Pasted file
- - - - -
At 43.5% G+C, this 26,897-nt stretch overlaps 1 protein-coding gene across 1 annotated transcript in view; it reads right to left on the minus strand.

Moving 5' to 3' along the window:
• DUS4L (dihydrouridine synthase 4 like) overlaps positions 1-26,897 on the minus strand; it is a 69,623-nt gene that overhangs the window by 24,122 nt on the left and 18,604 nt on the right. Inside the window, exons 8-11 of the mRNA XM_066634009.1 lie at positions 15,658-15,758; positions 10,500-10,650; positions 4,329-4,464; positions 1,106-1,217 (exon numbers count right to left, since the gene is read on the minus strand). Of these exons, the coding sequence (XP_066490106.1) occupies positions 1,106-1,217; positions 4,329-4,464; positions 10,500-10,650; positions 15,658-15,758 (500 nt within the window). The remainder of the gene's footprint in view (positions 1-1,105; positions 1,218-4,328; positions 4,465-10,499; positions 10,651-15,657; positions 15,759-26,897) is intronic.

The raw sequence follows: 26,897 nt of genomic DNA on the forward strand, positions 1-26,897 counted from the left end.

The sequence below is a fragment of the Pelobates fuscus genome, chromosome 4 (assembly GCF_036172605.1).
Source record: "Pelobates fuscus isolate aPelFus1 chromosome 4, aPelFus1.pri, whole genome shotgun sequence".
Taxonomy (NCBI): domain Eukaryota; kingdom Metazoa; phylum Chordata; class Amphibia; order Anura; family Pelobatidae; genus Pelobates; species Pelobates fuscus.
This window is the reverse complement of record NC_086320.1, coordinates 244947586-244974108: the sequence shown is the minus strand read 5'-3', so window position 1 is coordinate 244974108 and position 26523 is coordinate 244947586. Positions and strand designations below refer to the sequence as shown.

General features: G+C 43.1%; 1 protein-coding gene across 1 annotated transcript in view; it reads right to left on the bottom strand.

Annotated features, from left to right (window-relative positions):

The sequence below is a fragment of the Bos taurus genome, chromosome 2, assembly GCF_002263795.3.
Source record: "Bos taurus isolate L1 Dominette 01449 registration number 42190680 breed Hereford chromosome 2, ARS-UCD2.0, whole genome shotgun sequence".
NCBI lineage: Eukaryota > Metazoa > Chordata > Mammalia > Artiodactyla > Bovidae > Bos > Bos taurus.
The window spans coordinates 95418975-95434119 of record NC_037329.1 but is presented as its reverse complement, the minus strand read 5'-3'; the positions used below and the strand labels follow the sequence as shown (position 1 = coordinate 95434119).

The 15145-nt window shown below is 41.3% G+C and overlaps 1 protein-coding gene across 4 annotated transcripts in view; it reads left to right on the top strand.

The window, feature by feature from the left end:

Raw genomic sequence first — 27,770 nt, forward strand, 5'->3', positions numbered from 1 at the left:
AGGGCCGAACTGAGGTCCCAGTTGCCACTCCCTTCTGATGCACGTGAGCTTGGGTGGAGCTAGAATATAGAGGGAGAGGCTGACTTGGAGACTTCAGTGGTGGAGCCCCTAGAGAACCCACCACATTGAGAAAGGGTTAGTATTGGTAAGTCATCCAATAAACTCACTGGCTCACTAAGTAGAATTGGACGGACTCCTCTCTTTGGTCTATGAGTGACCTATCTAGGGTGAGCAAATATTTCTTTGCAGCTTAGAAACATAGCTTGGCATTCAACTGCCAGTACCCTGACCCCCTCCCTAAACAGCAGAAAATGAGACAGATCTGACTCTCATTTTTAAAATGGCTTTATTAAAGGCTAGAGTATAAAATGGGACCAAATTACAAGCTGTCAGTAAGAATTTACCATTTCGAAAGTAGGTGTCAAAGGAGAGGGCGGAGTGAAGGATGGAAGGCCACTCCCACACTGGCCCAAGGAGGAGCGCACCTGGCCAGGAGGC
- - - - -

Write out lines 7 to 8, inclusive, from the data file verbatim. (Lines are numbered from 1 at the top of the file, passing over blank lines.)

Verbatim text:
Taxonomy (NCBI): domain Eukaryota; kingdom Metazoa; phylum Chordata; class Amphibia; order Anura; family Pelobatidae; genus Pelobates; species Pelobates fuscus.
This window is the reverse complement of record NC_086320.1, coordinates 244947586-244974108: the sequence shown is the minus strand read 5'-3', so window position 1 is coordinate 244974108 and position 26523 is coordinate 244947586. Positions and strand designations below refer to the sequence as shown.